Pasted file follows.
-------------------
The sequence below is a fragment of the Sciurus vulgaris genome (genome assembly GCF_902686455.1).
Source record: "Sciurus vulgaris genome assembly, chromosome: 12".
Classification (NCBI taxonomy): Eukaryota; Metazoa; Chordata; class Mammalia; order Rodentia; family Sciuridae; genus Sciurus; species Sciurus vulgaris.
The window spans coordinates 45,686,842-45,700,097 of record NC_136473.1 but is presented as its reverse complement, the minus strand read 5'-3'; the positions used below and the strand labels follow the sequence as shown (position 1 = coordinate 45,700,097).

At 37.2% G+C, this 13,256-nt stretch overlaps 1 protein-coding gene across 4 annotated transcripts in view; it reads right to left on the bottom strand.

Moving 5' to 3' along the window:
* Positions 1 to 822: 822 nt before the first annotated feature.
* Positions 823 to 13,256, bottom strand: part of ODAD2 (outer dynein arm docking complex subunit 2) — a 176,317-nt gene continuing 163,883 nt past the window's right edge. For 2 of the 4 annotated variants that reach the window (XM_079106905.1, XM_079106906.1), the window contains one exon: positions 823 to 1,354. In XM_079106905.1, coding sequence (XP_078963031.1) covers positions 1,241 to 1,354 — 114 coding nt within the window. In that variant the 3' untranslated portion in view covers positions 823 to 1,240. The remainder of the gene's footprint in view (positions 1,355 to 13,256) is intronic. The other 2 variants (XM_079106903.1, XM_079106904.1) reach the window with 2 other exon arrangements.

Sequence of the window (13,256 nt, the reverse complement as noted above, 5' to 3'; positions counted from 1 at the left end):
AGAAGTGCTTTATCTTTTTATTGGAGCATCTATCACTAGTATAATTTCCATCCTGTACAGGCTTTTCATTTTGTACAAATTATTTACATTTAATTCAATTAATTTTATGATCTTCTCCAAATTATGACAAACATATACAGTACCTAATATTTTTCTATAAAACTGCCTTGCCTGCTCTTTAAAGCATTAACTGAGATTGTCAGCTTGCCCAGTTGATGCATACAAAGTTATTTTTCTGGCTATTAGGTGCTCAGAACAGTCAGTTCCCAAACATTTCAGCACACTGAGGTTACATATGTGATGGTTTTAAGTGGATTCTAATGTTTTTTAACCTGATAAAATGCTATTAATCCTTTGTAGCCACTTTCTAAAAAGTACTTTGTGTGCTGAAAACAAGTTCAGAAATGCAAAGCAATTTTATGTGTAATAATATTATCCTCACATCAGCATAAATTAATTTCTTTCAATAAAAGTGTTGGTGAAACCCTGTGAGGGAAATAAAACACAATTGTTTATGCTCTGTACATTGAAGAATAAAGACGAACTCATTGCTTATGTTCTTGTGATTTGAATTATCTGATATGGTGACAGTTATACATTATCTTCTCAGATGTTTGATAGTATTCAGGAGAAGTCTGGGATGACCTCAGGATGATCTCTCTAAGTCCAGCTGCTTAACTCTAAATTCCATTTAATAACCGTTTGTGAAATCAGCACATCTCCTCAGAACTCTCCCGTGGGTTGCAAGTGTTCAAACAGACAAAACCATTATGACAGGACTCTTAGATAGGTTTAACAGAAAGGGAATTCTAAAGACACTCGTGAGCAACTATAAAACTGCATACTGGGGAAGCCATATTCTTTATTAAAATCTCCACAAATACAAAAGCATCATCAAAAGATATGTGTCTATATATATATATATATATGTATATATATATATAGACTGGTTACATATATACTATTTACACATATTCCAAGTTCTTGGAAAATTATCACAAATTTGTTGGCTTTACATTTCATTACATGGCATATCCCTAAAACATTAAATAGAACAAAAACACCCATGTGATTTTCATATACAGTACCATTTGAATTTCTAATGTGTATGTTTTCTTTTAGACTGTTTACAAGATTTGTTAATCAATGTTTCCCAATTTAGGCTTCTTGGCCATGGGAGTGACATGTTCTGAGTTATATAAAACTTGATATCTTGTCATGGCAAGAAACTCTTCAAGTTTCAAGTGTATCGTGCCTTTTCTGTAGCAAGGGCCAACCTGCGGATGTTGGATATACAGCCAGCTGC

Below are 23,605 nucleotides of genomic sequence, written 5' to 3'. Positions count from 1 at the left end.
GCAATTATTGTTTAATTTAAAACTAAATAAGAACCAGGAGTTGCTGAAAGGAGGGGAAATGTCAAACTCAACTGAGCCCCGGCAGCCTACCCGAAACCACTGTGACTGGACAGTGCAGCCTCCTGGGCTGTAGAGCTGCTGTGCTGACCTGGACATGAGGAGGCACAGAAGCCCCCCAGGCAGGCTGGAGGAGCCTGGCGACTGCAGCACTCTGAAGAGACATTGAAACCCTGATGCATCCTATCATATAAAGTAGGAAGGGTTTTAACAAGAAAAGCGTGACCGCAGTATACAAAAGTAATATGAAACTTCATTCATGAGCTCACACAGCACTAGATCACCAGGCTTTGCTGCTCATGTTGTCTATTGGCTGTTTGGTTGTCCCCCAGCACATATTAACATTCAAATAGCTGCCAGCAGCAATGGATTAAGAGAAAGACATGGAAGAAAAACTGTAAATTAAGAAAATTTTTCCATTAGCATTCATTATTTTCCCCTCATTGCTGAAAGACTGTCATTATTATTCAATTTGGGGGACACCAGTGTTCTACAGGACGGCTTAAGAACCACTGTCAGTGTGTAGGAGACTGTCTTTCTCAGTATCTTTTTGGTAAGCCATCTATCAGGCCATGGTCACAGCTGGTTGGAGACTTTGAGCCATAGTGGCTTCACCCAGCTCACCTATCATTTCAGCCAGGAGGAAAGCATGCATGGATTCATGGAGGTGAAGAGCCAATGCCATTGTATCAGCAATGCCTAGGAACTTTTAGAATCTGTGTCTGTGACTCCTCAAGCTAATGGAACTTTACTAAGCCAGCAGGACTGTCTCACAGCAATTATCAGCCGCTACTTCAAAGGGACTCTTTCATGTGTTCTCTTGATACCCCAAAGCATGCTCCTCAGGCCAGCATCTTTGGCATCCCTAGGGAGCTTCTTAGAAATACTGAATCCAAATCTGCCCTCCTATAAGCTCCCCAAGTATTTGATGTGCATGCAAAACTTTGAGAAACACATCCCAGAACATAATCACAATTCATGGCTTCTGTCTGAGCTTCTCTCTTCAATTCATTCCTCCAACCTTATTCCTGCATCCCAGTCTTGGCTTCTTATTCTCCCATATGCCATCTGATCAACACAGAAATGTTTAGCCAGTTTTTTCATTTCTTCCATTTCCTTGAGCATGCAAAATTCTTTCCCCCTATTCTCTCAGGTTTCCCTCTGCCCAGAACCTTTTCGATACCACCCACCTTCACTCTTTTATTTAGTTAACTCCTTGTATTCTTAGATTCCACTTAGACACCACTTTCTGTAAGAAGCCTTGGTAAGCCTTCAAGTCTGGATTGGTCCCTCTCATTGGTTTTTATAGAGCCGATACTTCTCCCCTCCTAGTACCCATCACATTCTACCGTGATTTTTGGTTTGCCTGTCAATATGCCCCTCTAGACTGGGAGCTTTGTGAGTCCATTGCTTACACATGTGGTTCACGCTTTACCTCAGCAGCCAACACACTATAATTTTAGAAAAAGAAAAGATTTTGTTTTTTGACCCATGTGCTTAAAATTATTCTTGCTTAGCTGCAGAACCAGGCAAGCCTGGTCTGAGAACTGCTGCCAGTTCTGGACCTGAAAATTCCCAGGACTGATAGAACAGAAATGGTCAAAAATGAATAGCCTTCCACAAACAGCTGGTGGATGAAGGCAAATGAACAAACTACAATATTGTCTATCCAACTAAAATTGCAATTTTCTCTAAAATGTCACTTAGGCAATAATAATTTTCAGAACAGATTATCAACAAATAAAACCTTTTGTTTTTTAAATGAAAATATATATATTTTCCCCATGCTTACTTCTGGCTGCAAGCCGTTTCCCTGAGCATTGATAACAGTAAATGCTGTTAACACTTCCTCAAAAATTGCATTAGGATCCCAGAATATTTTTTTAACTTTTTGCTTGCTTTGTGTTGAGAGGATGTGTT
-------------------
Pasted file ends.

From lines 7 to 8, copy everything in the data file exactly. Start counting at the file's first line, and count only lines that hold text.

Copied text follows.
* Positions 1 to 822: 822 nt before the first annotated feature.
* Positions 823 to 13,256, bottom strand: part of ODAD2 (outer dynein arm docking complex subunit 2) — a 176,317-nt gene continuing 163,883 nt past the window's right edge. For 2 of the 4 annotated variants that reach the window (XM_079106905.1, XM_079106906.1), the window contains one exon: positions 823 to 1,354. In XM_079106905.1, coding sequence (XP_078963031.1) covers positions 1,241 to 1,354 — 114 coding nt within the window. In that variant the 3' untranslated portion in view covers positions 823 to 1,240. The remainder of the gene's footprint in view (positions 1,355 to 13,256) is intronic. The other 2 variants (XM_079106903.1, XM_079106904.1) reach the window with 2 other exon arrangements.